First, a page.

They sold the rights to BLADE to Lionsgate. Lionsgate made this movie for 35 million dollars; it grossed $130 million. The thing made about $100 million, which is a pretty good hit. Marvel made $25,000 from this movie. That was all they ever made, they had no residuals on the film, and the success of this movie and how it equaled massive failure for them, is the reason we have the Marvel Cinematic Universe to this day. They were like “Okay, let’s not do that again!” They sold the rights to a couple of other things. Spiderman went to SONY; X-Men, Fantastic Four, things like that went in other directions, but they definitely ramped up how much they were asking for them and as years have gone by, they’ve tried to get those properties back.

So anyways, BLADE came out in 1998, and like I said, it was a modest hit, it made about $100 million, it spawned two sequels, one in 2002, that Guillermo Del Toro directed and one in 2004, BLADE TRINITY, which we all watched the shit for before (as part of the pre-screening program, they showed trailers for that film and an interview from The Pete Holmes Show with Patton Oswalt, who talked a good deal of shit about the film and Wesley Snipes in particular) and I’m just gonna straight up say right here, like I’m here with my wife and she was like “That’s the sexiest BLADE movie out of all three of them.” And I can’t deny it.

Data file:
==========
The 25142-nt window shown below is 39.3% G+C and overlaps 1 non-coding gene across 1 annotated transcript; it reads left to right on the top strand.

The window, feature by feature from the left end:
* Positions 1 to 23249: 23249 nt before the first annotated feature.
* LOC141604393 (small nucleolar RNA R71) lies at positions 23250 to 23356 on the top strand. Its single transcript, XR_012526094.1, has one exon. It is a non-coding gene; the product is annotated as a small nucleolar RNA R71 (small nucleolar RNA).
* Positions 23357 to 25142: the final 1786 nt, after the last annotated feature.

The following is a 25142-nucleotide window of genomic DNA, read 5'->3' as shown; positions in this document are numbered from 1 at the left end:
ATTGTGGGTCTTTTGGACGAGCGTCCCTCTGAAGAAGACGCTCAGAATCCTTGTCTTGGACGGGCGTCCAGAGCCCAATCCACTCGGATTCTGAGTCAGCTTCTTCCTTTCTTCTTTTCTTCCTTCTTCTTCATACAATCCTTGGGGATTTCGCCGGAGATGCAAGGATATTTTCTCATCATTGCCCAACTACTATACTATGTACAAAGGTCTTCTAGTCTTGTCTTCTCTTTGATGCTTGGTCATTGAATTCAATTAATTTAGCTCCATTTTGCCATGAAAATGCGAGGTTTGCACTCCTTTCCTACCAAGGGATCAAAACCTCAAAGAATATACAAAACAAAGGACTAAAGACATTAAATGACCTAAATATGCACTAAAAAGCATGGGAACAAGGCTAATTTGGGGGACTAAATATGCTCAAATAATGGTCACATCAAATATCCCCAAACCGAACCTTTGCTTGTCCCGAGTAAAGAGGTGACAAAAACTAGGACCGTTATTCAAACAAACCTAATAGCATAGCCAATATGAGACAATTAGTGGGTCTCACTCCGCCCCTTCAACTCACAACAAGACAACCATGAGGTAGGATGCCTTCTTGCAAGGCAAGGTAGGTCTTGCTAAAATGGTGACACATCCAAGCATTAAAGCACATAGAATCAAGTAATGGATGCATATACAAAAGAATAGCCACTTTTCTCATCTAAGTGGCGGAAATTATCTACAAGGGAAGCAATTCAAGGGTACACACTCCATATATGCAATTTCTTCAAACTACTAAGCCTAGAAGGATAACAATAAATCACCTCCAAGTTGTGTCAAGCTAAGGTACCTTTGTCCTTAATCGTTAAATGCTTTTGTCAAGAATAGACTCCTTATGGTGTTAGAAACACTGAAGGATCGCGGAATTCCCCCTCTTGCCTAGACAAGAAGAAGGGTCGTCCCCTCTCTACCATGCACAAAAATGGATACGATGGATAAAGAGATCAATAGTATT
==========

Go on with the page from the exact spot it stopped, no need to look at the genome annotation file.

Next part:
What they don’t show you in the trailer is that BLADE TRINITY is the one where he actually fights Dracula. Dracula is the main bad guy in that thing. Also, Parker Posey is the vampire queen and Triple H is in it. It’s pretty fucking awesome; I don’t care what Patton Oswalt says. The movie’s a mess, but it’s a really fun mess.